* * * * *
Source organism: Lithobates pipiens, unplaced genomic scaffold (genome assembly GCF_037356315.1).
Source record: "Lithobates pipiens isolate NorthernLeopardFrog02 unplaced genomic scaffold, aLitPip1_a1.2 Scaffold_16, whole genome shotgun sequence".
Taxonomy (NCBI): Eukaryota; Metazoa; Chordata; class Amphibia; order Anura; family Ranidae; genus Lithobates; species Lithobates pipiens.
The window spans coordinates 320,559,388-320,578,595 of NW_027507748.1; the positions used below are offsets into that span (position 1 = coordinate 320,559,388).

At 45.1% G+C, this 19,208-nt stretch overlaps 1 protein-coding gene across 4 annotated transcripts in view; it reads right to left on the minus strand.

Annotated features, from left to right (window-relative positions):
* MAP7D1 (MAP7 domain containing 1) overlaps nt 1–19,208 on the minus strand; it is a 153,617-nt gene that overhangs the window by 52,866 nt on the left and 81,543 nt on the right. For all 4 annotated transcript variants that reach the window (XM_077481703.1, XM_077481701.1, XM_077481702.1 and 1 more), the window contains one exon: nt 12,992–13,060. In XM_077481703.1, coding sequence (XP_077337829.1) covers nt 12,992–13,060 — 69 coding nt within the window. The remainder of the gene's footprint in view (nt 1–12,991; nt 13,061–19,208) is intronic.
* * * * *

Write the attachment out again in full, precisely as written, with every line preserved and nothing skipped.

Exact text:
Source organism: Lithobates pipiens, unplaced genomic scaffold (genome assembly GCF_037356315.1).
Source record: "Lithobates pipiens isolate NorthernLeopardFrog02 unplaced genomic scaffold, aLitPip1_a1.2 Scaffold_16, whole genome shotgun sequence".
Taxonomy (NCBI): Eukaryota; Metazoa; Chordata; class Amphibia; order Anura; family Ranidae; genus Lithobates; species Lithobates pipiens.
The window spans coordinates 320,559,388-320,578,595 of NW_027507748.1; the positions used below are offsets into that span (position 1 = coordinate 320,559,388).

At 45.1% G+C, this 19,208-nt stretch overlaps 1 protein-coding gene across 4 annotated transcripts in view; it reads right to left on the minus strand.

Annotated features, from left to right (window-relative positions):
* MAP7D1 (MAP7 domain containing 1) overlaps nt 1–19,208 on the minus strand; it is a 153,617-nt gene that overhangs the window by 52,866 nt on the left and 81,543 nt on the right. For all 4 annotated transcript variants that reach the window (XM_077481703.1, XM_077481701.1, XM_077481702.1 and 1 more), the window contains one exon: nt 12,992–13,060. In XM_077481703.1, coding sequence (XP_077337829.1) covers nt 12,992–13,060 — 69 coding nt within the window. The remainder of the gene's footprint in view (nt 1–12,991; nt 13,061–19,208) is intronic.